What's the length of your existing steerer? I know it's a longshot, but maybe we can swap. I'm looking for a PX-10 fork for a tall frame, needs to be 240 mm from the crown race seat up. I have three PX-10 forks with shorter steerers, maybe one that could work for you?

I also have a French (M25 x 1) steerer die, but like a couple folks who have posted already, I've found threading steerers to be risky. I've had success (did one just last week), but also failures, where the new threads are just torn out at the root as you screw the die back off. I find a strong correlation between success rate and how many threads you cut: The die comes off clean, threads perfect, if you keep the number of threads (threaded length) to a minimum, somewhere around the height of the die itself. Long threaded length = almost guaranteed failure.

I have cut steerer threads on a lathe, using a single-point tool. That's the best way of all, very reliable, but I don't have a lathe at the moment. Maybe bring your fork to a machinist and get a quote? Might cost more than a PX-10 is worth. No insult intended, I like them, but they are not super valuable, you can just buy another one. That might only be feasible if you have a buddy who has a lathe and likes a challenge. Due to the offset (rake), the weight of the dropouts makes the lathe shake when spinning a fork, so this would not be a project for a mini-lathe. It needs to be a heavy enough machine to do it well. Also some older American lathes can't cut metric threads, or can do it but only after partially disassembling the gear train and installing "change gears" with different numbers of teeth, that your machinist might not even own.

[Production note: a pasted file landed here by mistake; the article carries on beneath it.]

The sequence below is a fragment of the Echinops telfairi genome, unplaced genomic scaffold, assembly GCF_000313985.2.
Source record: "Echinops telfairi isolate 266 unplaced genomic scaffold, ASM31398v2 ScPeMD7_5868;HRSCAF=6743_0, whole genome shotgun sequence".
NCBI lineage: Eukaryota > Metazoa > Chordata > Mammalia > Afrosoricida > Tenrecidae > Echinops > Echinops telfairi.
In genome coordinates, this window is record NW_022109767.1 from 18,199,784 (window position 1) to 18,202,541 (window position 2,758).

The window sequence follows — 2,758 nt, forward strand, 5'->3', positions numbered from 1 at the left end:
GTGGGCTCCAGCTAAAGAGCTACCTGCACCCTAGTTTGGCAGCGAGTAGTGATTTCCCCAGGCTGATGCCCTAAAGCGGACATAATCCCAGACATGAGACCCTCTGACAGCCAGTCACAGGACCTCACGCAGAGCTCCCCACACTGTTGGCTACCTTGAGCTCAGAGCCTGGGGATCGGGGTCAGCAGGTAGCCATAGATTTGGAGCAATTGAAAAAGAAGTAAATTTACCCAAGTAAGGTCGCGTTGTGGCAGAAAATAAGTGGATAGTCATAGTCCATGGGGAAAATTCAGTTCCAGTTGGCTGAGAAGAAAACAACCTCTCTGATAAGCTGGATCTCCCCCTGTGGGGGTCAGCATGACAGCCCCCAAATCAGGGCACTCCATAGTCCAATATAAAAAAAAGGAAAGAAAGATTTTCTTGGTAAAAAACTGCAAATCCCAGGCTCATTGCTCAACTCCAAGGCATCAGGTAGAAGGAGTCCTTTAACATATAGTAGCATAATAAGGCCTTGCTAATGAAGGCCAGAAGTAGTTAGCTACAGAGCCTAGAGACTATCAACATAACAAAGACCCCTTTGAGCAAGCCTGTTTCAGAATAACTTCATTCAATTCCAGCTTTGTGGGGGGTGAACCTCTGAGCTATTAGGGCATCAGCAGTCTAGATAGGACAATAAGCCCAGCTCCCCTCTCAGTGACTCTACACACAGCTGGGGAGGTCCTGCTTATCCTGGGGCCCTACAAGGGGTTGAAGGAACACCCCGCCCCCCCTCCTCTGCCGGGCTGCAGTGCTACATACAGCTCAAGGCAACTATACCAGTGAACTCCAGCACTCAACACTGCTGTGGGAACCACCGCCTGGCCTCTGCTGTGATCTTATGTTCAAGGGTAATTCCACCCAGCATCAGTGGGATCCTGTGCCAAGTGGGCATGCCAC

Another option that I'm fond of is a "thread-less" headset. Not threadless, you still need some threads, but only a few, 10 mm or even less. You still use a quill stem. The trick is to use the upper cup of a threadless headset, and it goes on the unthreaded part of the steerer. That can be made from an existing threaded headset by simply removing the threads. Best done on a lathe for precision, but a few people have reported success with just grinding out the threads with a Dremel. The existing threads serve as a visual guide; just grind away metal until the threads just barely disappear. This method takes patience and good hand-eye coordination. Not for everyone!